Breadfruit is a staple throughout areas of the world, and may be, according to the Breadfruit Summit, a solution to global challenges. Despite this, students at BYU–Hawaii do not know what it is.
Scientific research on breadfruit
According to speakers at the Breadfruit Summit held on Oct. 14 - 17 at the Polynesian Cultural Center, it can change the world for the better.
Dr. Diane Ragone, director of the Breadfruit Institute, noted she is considered the global mother of the Breadfruit Revolution. She said a life-long exploration of this important crop began when she wrote a term paper on it. She said she “moved to Samoa to live in a breadfruit culture and began doing field studies” and she eventually visited more than 50 islands studying hundreds of varieties of breadfruit.
According to her, she pursued this to conserve traditional varieties as many of them at that time were becoming rare or at risk and knowledge about the fruit was disappearing. This work showed her “the value and importance of breadfruit to Pacific communities for centuries.”
According to Ragone, the National Tropical Botanical Garden, where she has worked for decades, established the world's largest conservation collection of breadfruit, with 150 varieties. The group studied these different breadfruit varieties and were able to understand breadfruit diversity and distribution in the Pacific using DNA fingerprinting.
Dr. Susan Murch, another speaker at the summit from the University of British Columbia, Okanagan, helped them extensively by planting year-round “a selection of – yields, insect repelling capacities of the male flowers.”
Her team investigated the nutritional composition of nearly 100 varieties, helping identify the most nutritious varieties. The team also developed micropropagation [tissue culture] methods for breadfruit leading to an arrangement with a private horticultural company to mass propagate ‘elite’ varieties for distribution globally.
Ragone said breadfruit can help the tropics with the problems of hunger alleviation, reforestation and income generation. “Breadfruit benefits people and the planet. It is a long-lived perennial tree crop, so it provides all of the benefits that trees provide -- carbon sequestration, watershed protection, canopies that provide shade and habitat, as well as an abundance of nutritious food.
“Planting breadfruit trees can be a powerful tool in the fight to reduce the impacts of climate change. The fruit is very nutritious: high in complex carbohydrates, fiber, minerals and vitamins. Although it does not contain a lot of protein, the protein is complete, containing all of the essential amino acids.”
Nutrition and feeding the hungry
“It is versatile and can be eaten at all stages of development,” said Ragone, “From small immature fruit that resemble artichoke hearts in flavor when cooked and marinated, to mature starchy [product] when it can substitute for potatoes in many recipes.
“As a ‘fruit’ when it is soft, sweet and creamy and can be eaten raw. It lends itself to many preparations as a fresh fruit and home cooks, chefs and entrepreneurs are exploring many value-added products such as flour, chips, dips, desserts, beverages. This is important to help families and farmers not only feed themselves, but generate income to help support them.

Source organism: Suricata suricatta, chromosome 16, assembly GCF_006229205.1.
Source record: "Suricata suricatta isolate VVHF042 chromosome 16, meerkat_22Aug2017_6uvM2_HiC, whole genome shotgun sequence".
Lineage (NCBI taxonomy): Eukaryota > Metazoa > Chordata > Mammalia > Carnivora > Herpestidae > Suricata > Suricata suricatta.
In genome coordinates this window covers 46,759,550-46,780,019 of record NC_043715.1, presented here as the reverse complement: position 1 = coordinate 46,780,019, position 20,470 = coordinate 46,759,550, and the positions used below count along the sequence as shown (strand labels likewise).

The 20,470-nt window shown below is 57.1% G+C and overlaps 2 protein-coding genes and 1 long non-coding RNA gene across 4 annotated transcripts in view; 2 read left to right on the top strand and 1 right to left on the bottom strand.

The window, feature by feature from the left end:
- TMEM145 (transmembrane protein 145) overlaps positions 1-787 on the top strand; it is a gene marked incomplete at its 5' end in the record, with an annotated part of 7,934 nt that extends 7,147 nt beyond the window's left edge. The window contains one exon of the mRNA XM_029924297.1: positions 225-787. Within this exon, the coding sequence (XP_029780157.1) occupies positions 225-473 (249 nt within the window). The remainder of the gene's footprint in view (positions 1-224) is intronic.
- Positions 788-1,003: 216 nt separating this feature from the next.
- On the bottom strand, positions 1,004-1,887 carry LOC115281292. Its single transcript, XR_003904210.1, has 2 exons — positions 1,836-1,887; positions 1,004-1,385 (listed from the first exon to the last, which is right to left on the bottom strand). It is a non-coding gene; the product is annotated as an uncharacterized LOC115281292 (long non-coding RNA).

“In Hawaii, we import 85-90 percent of our food and too many people are food insecure and need access to nutritious, locally grown food. The Pacific Islands, home to breadfruit for centuries, could benefit by replanting local varieties and engaging communities in growing and eating more breadfruit and locally grown foods.”
Ragone said countries recently hurt by hurricanes can especially use breadfruit in mixing plantings with other crops in “regenerative organic agroforests, typical of the way breadfruit has traditionally been grown in the Pacific and in Africa and Asia.”
According to Ragone, there is nearly one billion starving people on the planet. 80 percent live in the tropics. These areas are perfect for growing the crop. “The challenge, of course, is how to fund, establish, and implement these sorts of community-based projects so that families, farmers, communities, and local entrepreneurs are the driving force and the main beneficiaries.”
Lessons learned from breadfruit
Some students learned about breadfruit when first attending BYU–Hawaii. Samson Wong, an accounting senior from Hong Kong, learned about breadfruit when he was a tour guide at the Polynesian Cultural Center. “I never heard about it until I came here. I have tasted it. It tastes like potato, according to people’s opinions. It’s sort of squishy. It’s like a potato that you’ve cooked for a while and it’s soft. There is not much flavor.”
Wong relayed a story about how the postman would bring them baked breadfruit with salt and pepper. “It was kind of crunchy and tasted good.”
Auahi Aiu, a freshman from Oahu majoring in chemistry and music, reminisced about his grandpa’s cooked breadfruit. “It is amazing. When it’s boiled, I like the soft middle of it. You can make it into breadfruit pancakes too.”
Others learned about breadfruit on other tropical lands and continued the breadfruit love on campus. J Smith, a junior from Virginia triple majoring in political science, business management, and intercultural peacebuilding, said breadfruit is “the most amazing, wonderful, delicious thing. You can fry it, bake it, make it in a toast.”
He said he loves to have “a coconut jelly and peanut butter breadfruit sandwich. Breadfruit replacement for mashed potatoes is really good too.” He said he first had it on the Caribbean coast of Nicaragua.